The Book of Chronicles

The final book of the Bible recounts the nation's history, but what it emphasizes and de-emphasizes is telling.

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"God saved Hezekiah and the inhabitants of Jerusalem from Sennacherib the king of Assyria, and from all others, and gave them rest all around. Many brought tribute to God to Jerusalem, as well as presents for Hezekiah king of Judah, who was elevated in the sight of the nations after this" (II Chronicles 32:22-23).

Religious reforms are thus the cause of Jerusalem's salvation. This interpretation of political events is common in Chronicles: political success is the result of extirpating idolatry, obeying God's Torah and His prophets, and honoring His Temple. We find similar interpretations in Chronicles' narrative of the war of Rehoboam and Jeroboam in II Chronicles 13 and in its narrative of King Jehoshaphat's war in II Chronicles 20.  Chronicles also offers a new perspective on how religious and cultic acts are to be done, emphasizing the use of music in the Temple service (I Chronicles 15:19; II Chronicles 5:12, 29:25) and speaking of  sacrifices being done "with joy" (II Chronicles 23:18; 30:21).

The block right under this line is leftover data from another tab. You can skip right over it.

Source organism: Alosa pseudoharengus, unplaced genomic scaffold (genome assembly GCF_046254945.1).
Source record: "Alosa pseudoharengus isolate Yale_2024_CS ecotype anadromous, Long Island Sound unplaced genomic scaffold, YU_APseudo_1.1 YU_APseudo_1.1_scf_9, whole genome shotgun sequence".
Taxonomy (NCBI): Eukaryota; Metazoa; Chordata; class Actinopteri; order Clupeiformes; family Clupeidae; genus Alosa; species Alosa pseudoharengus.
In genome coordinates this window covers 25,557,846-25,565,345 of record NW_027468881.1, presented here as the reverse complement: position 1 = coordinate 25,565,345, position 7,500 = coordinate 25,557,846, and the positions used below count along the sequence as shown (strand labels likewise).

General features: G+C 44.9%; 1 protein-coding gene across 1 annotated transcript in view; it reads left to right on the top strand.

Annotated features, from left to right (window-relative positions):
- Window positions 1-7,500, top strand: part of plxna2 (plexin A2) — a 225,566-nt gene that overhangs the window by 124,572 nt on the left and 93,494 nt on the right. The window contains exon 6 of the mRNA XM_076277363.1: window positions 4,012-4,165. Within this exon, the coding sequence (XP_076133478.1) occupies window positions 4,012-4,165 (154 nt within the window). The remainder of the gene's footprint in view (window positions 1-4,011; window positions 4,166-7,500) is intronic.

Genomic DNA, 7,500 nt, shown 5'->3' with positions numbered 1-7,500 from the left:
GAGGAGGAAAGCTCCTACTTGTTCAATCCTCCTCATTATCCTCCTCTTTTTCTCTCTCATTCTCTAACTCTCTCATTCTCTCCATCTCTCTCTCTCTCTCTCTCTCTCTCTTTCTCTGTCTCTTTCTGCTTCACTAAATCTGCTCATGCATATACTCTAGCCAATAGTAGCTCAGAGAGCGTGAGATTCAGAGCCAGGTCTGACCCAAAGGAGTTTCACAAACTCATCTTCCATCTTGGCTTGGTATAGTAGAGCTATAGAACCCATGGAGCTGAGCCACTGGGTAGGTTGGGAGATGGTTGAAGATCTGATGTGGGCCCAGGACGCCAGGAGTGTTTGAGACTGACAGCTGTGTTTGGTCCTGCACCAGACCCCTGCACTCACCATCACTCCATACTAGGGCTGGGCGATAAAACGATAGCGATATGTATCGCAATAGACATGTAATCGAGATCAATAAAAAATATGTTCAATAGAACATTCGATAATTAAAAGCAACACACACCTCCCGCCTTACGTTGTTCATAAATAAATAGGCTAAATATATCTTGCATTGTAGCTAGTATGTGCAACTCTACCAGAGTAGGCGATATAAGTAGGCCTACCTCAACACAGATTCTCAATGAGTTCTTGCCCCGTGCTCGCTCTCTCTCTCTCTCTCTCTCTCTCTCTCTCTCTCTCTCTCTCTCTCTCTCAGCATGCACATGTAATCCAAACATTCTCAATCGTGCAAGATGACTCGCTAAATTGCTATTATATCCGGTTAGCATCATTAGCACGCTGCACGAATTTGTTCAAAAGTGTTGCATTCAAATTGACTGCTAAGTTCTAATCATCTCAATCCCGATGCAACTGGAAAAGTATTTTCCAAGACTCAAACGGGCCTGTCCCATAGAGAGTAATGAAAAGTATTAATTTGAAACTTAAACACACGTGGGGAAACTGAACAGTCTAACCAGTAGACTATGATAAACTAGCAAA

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Shawn Zelig Aster is Assistant Professor of Bible at Yeshiva University.